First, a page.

One of the most challenging issues for any brand manager – and if you run a business, that means YOU – is achieving the consistent delivery of your desired Customer Experience. As a very distinguished strategist and senior retailer once told me:
The consistent delivery of Excellence is the brand manager’s mantra.”
I was reminded of this on the second of two brief visits to the coffee kiosk at my local rail station (a kiosk that I regularly use when passing through):
The first time, I just needed change for the bus (because bus drivers can be relied on to be fairly unpleasant when presented with a £20 note; however that’s another story). I’d just withdrawn (the minimum available) £20 from the station ATM, and needed to change it, fast, before the bus went.
I went over to the coffee kiosk, picked up an apple, and offered my £20 note. “No”, said the unsmiling barista. “Excuse me?”, I replied. “I can’t change that”, he said, still unsmiling. I pointed out that it was late in the afternoon; that he must have plenty of change in the till, but to no avail. Frustrated and angry, I returned the apple and, as a last resort, bought a packet of nuts (that I didn’t want) in M&S, just making it to the bus stop in time.
As we pulled away from the station, I reflected that the barista had given the impression that he just couldn’t be bothered to give me change: I may have been wrong, however in the absence of any meaningful communication that was how it felt.
Result: one damaged and diminished brand.
A couple of days later, I was again passing through the station and ordered my regular black Americano from the same kiosk. This time, the barista (not the same one) could not have been more friendly, even offering to put an ice cube in my coffee “to cool it down a bit”. Smiling throughout the transaction, that barista made me feel like a valued, individual, Customer.
Result: faith in the brand restored – at least, for now.
So what was going on?
What most coffee chains have in common is that they promise consistent excellence – at least where the coffee is concerned. It so happens that the chain in question states the following (on its website):
Although it’s not always easy, only the best will do for our customers. Our fast paced and well trained Baristas make, with incredible consistency, the best coffee in the UK and serve it quickly and with a smile®.”
Yes – apparently, the “smile” is trademarked!
The company says a lot more about this on its website: for me summed up in the following statement:
We’re always looking out for new team members to deliver first class customer service and act as the Brand Ambassadors.” [my Italics]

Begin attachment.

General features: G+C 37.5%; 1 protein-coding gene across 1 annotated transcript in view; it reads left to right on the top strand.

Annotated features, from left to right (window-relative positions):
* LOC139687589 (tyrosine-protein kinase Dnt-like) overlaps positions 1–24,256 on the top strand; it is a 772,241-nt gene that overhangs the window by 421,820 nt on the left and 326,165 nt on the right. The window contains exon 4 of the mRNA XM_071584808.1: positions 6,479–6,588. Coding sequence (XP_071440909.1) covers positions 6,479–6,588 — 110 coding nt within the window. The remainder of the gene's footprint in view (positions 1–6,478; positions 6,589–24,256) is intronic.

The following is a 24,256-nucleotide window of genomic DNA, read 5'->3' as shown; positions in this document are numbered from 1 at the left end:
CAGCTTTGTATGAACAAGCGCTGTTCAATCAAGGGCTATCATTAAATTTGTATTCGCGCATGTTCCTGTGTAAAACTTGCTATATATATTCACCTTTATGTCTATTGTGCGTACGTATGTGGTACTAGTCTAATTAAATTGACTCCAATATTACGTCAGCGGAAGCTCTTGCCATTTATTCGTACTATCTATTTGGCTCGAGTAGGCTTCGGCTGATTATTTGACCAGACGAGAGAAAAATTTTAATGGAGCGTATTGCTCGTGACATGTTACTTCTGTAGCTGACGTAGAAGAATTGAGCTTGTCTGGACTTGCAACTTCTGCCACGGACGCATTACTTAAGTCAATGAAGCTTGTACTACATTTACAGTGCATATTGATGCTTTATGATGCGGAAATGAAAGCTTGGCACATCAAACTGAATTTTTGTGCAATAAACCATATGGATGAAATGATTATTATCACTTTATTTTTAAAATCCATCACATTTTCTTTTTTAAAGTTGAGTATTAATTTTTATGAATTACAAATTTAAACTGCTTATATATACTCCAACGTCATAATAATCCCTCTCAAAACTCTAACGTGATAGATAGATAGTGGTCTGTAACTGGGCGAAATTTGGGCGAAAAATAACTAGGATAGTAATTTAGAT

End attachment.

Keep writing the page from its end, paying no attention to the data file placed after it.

The conclusion then: everything your Team members do is a reflection on your brand. It doesn’t matter if their primary job is to serve coffee; every interaction matters, as I’ve argued in past posts. And, as I’ve said, this is YOUR responsibility. Great servers are born not made; great Customer Experiences – those that ultimately outstrip the competition – are made not born:
To achieve consistently excellent coffee, you source the best beans, the best milk, the best equipment; you work out a process for creating the required drink and you train your Team to follow that process. All of this can be systematised. Even checking that everything is being done to specification, is part of the system. That is how McDonald’s, Starbucks and their ilk got so big – they created a product the market wanted, and designed a system to produce it, perfectly, every time, in every location.
But – can you systematise the interaction between the server/barista and the Customer? Well – yes and no: the coffee company in my example above certainly thinks you can. But how do you systematise the spontaneous reaction to an off-the-wall request by a harassed Customer who just wants change? Or water for their dog? Or directions to the local tourist attraction?
The answer to that, has two parts:
- You systematise the culture of your brand (and thereby your brand experience) – by articulating it with coherence, authenticity and passion – remembering that it must have meaning for your Team members, whose attitudes and communication preferences are not the same as yours;
- You hire nice people – you can systematise the hiring process (in fact you must) – but you ultimately have to leave it to the Team to deliver the experience; so by hiring people who like people (people who naturally smile, laugh, are curious, have palpable energy, are enthusiastic) you will have the best odds that every interaction with a Customer will be a positive one.
To get the best return on your investment in your brand, you must model your brand experience. Note that the model is not just your business model; nor is it solely the Customer Experience model. At its heart is the model of the experience your Team needs to be having, in order to deliver the Customer Experience and thereby the sales and reputation that will generate ROI.
Once you have designed your model, you must ensure that it is at the heart of every decision you make about your business. In this way, you will always be able to ensure (and justify) that your investment in people – recruitment, training, development – must be commensurate with your investment in hardware – physical, online, IT, brand.
Somewhere along the line, my unsmiling barista had become detached from the brand he was supposed to be representing. Perhaps he hadn’t received the investment or support that would have made it second nature to him to help me out. Or perhaps, his manager or the HR department hadn’t a system in place to hire only nice people.
If you’d like to connect about anything in this blog post, please get in touch.